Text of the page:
However, the official admits, the apartment purchasing mechanism for IDPs currently is not working. After all, the state provided the instrument but did not provide funding. At the same time, only capital repairs of IDP housing can be financed with regional money, not new construction or purchase.
The next direction is housing construction. It is primarily about modular settlements and other rapid construction technologies. Vadym Tabakera is convinced: it allows you to build decent housing, adapted to the Lviv Oblast climate, in a short period of time, up to three months.
As of the beginning of September, there are six such facilities in the Lviv Oblast. They can accommodate up to 2,000 people, but this, the official admits, is “a drop in the ocean”.
Therefore, the Lviv Oblast officials say that the most effective of the three announced policies to rapidly increase the amount of housing is the renovation of communal and state-owned facilities. Their database was compiled in the region and there are currently 245 objects.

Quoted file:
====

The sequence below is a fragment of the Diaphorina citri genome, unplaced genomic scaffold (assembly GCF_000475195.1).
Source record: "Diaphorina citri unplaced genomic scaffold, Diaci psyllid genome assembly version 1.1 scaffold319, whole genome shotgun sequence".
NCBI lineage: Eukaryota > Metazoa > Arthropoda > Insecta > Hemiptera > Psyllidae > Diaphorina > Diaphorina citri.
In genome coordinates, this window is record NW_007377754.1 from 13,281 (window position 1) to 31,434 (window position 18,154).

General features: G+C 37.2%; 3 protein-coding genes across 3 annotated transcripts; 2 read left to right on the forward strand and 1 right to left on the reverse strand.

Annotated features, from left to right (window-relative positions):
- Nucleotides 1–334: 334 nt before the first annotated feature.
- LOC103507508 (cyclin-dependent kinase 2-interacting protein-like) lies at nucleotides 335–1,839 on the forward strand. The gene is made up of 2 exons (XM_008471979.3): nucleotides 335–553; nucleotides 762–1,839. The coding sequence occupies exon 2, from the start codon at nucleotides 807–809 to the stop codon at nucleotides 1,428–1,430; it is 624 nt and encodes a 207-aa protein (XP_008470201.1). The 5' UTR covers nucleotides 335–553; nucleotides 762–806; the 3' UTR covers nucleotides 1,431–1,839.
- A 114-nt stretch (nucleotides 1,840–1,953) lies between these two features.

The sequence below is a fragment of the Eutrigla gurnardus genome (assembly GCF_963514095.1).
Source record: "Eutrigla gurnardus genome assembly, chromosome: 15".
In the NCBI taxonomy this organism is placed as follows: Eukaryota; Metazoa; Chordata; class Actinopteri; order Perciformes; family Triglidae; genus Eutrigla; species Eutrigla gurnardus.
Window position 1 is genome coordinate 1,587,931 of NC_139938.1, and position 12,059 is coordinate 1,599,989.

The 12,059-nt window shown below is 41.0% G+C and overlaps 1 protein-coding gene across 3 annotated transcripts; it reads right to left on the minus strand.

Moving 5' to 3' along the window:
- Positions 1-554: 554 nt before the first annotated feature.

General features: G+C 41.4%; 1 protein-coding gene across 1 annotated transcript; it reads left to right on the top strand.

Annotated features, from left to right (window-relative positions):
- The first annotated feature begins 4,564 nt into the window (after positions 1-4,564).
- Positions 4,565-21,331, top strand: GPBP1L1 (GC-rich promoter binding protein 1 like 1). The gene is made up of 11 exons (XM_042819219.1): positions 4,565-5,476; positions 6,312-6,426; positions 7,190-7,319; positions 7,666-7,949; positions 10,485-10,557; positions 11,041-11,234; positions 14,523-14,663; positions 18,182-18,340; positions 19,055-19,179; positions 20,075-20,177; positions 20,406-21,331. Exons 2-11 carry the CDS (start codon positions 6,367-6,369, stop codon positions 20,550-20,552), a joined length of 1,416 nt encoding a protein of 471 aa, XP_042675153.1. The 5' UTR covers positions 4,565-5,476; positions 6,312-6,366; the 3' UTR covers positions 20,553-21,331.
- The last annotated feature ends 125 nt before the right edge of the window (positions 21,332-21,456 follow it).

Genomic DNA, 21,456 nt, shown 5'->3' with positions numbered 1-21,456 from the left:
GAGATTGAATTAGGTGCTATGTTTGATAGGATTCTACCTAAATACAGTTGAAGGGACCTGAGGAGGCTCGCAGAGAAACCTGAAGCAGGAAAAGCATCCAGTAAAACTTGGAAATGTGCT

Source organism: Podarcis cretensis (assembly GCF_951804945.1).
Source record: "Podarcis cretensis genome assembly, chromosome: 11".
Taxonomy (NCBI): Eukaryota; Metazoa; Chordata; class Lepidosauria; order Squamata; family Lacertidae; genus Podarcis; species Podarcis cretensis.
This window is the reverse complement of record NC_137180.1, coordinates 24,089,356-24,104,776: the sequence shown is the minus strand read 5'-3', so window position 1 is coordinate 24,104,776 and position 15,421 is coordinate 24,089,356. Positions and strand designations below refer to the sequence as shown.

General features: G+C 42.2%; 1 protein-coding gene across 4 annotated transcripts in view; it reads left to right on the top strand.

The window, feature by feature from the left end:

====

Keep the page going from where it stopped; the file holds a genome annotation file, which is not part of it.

“If the region had 2.2 billion hryvnias [around 60 million US dollars], we could create space to accommodate up to 20,000 people by means of capital repairs, re-planning and repurposing of social institutions for housing. Or repairing dormitories that have already been built as housing. So far, we have been able to allocate 157 million hryvnias from the regional budget. A regional programme for the implementation of priority infrastructure projects was adopted and 25 objects were included in it (construction work has already been completed on eight of them). This will make it possible to create new additional comfortable living quarters for 2,700 people by the end of the year.
We also offer this method to donors. The Red Cross, the United Nations, etc. are now receiving a mandate for reconstruction, that is, the formation of housing funds for displaced persons. We provide them with information about the projects from the database we have created, we take them on tours of those objects, they estimate the cost of restoration, compare the costs of one additional living space created and make decisions about restoration. The number of donor organisations that can afford to restore these facilities on their own is small. Some ask to do it in partnership with regional authorities. There are also cases when five donors and other funding sources join forces to restore one facility, for example, a nine-story dormitory. Because it requires significant capital investments,” Tabakera explained.
He also noted that if the regional authorities had funding for all three policy areas described above, they would be able to create additional long-term, comfortable residence spaces for 30,000-50,000 IDPs.